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No-confidence vote in the House of Laity; women deans in the Lords

14 December 2012


From Mr Christopher Whitmey

Sir, - The facts that you report on the proposed vote of no confidence in the Chair of the General Synod's House of Laity (News, 7 December) are depressing.

"It is not a personal issue," Stephen Barney says. To my knowledge, since 1975, every Chair has been a living and thinking person with feelings. The Chair should "uphold view of the dioceses", says Penny Allen. The General Synod's Standing Orders gives no such duty. "Chairs are meant to be impartial," says Sally Barnes. But this is only when they are chairing a debate.

The debate to bring forward legislation to ordain women in 1984 was opposed, by invitation of the Standing Committee, by the Chairman of the House of Laity at that time, Oswald Clark. This was after some 74 per cent of votes cast in diocesan synods had been in favour. Mr Clark's speech started: "It gives me no pleasure, speaking in a personal capacity, to find myself in opposition to my diocesan bishop and diocesan synod [Southwark]. My only comfort is that, whatever its outcome, he and I and our colleagues will be walking together and staying together as friends."

The present House of Laity would better serve the cause for women bishops by considering a Gravamen and Reformandum under House of Laity Standing Order 13 asking the House of Bishops to ensure that the Episcopal Ministry Act of Synod 1993 (flying bishops) is retained by the next Measure for women bishops.

I also hope that the House of Laity's Standing Committee, when considering the agenda for the meeting, will take legal advice to ensure that a vote of no confidence in the Chair is in order. Such a motion, if passed, has no legal consequences whatsoever - especially when the Chair has done no wrong save exercise his right to freedom of thought and speech.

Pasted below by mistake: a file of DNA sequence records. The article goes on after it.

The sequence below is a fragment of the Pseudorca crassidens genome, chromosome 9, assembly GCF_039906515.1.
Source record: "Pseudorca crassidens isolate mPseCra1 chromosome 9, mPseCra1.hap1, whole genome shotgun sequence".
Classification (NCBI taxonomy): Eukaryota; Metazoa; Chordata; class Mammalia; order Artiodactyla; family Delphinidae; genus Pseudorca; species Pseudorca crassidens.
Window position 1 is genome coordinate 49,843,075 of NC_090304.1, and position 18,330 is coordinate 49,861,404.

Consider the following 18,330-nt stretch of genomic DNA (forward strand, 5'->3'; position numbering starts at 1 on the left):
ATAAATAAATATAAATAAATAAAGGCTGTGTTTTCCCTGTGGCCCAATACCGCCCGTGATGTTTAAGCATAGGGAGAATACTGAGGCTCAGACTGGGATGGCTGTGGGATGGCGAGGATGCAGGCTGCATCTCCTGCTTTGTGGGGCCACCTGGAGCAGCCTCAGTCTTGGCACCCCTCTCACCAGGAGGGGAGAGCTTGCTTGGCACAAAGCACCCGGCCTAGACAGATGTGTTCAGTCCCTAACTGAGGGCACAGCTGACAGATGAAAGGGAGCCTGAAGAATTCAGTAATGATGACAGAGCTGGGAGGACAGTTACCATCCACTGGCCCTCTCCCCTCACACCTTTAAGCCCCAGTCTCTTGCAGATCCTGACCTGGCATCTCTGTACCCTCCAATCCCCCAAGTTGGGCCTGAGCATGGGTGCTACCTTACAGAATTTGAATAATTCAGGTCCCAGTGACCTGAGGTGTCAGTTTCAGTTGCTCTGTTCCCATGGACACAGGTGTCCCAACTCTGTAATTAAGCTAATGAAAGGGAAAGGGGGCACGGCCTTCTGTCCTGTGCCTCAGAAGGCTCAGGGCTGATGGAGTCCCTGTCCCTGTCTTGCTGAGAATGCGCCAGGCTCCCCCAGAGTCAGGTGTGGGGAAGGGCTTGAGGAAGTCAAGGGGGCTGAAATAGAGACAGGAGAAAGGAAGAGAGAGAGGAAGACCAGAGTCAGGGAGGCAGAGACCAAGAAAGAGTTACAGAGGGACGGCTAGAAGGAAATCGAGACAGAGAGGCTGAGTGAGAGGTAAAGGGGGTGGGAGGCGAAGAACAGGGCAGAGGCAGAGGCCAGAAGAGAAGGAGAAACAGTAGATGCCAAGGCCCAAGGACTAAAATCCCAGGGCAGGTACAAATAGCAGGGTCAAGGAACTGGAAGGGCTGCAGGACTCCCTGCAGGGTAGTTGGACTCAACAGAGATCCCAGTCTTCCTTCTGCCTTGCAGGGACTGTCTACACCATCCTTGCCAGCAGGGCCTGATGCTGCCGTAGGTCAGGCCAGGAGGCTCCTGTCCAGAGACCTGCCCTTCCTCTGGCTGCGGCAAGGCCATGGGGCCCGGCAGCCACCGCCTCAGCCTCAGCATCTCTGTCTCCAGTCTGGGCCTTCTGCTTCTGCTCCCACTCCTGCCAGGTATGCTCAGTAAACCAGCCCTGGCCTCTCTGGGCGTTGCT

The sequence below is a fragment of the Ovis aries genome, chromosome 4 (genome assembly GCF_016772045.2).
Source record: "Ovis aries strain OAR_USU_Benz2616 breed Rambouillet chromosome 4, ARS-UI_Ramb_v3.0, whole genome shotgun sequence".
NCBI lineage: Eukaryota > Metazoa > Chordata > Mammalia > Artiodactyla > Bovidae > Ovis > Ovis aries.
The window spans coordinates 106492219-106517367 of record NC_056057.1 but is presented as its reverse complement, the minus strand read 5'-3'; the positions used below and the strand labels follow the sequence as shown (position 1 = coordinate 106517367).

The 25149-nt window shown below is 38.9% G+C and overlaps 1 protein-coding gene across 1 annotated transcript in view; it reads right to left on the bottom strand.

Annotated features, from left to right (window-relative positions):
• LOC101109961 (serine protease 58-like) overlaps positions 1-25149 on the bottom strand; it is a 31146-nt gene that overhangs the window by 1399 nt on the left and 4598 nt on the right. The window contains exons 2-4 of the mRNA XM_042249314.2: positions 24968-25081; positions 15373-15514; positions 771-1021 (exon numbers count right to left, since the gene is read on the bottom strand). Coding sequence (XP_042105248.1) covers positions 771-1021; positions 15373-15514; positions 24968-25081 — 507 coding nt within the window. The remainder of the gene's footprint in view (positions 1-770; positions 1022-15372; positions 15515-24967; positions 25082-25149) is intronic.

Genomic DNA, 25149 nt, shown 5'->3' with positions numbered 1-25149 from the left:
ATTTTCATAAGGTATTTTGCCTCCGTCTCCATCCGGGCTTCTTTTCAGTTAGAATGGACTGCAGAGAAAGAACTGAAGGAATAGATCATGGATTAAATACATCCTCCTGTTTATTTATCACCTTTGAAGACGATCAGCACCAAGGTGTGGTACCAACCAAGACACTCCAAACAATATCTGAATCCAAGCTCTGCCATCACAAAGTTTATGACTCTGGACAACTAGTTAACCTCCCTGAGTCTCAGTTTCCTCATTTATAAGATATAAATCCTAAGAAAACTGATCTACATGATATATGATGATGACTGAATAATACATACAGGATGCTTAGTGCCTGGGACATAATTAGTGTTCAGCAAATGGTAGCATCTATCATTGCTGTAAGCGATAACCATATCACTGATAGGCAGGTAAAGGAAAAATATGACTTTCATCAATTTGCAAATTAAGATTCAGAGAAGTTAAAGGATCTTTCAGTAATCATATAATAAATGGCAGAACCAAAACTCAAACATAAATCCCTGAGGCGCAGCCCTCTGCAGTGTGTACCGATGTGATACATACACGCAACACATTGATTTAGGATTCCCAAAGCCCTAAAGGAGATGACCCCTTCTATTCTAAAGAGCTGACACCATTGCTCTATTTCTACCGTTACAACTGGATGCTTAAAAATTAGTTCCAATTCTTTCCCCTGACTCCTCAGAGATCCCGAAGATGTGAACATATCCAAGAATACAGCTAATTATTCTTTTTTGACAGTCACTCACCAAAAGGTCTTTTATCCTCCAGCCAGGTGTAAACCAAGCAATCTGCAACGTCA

Oldstone Furlong, Fownhope
Hereford HR1 4PJ

From Fay Wilson-Rudd

Sir, - You rightly drew attention to the fact that there has been a request for a meeting of the House of Laity to express a vote of no confidence in our Chair, Dr Philip Giddings.

When I was invited to support this move, which I considered unhelpful, I wrote to the General Synod Office asking if it would be possible for the House of Laity to meet for a day in February, not to challenge Dr Giddings, but to try to create the opportunity for lay people to talk meaningfully to each other. Too often, I only hear statements the meaning of which is not always clear.

I suggested a "café-style" gathering that could be helped by having some theological input and, maybe, mediators present, to help us to explore issues such as how personal positions are more important than the wishes of our dioceses.

I was subsequently informed that it would not be possible to organise such a meeting before February, and it would be more appropriate for such discussions to take place in York when the full Synod is in session.

The Synod Office is now trying to set up a meeting that will, I fear, lead to further entrenchment of personal positions rather than find a way for the House of Laity to move forward together.

(Synod member for Bath & Wells)
Flat 3, Old School Place
North Grove
Wells BA5 2TD


From Mr Alan Bartley

Sir, - If we are to move forward with regard to the recently defeated draft women-bishops legislation, may I make two brief points, one ecumenical, the other constitutional.

Little thought seems to have been given to the implications of our being seen to renege on the promises of 20 years ago to our minorities, even when enacted in an Act of Synod. Methodists and others seeking union will need undertakings to respect their ethos and traditions. They may also need assurances to be given to bring on board some of their minorities, such as those not convinced of episcopacy.

Second, according to the well-researched tract The Grand Question by scholarly Bishop Edward Stillingfleet (1635-99), since the Conquest in 1066, our bishops have sat in the Lords because they are civil rulers having the status as barons. Having lost this status, their continuance is an anomaly, and must be merited anew.

Thus, if Parliament now wants an equal number of senior Anglican women in the Lords, why should they need be bishops at all? Why not also include deans? The two Archbishops aside, why not a rule that the next vacant seat in the Lords should go alternately to the most senior woman and then man, whether dean or bishop, a new Archbishop counting as the next male appointee, so that after him a woman must be appointed?

Parliament would have the senior Anglican women whom it wants, without imposing its will on the Church as we continue our pilgrimage of discernment.

17 Francis Road


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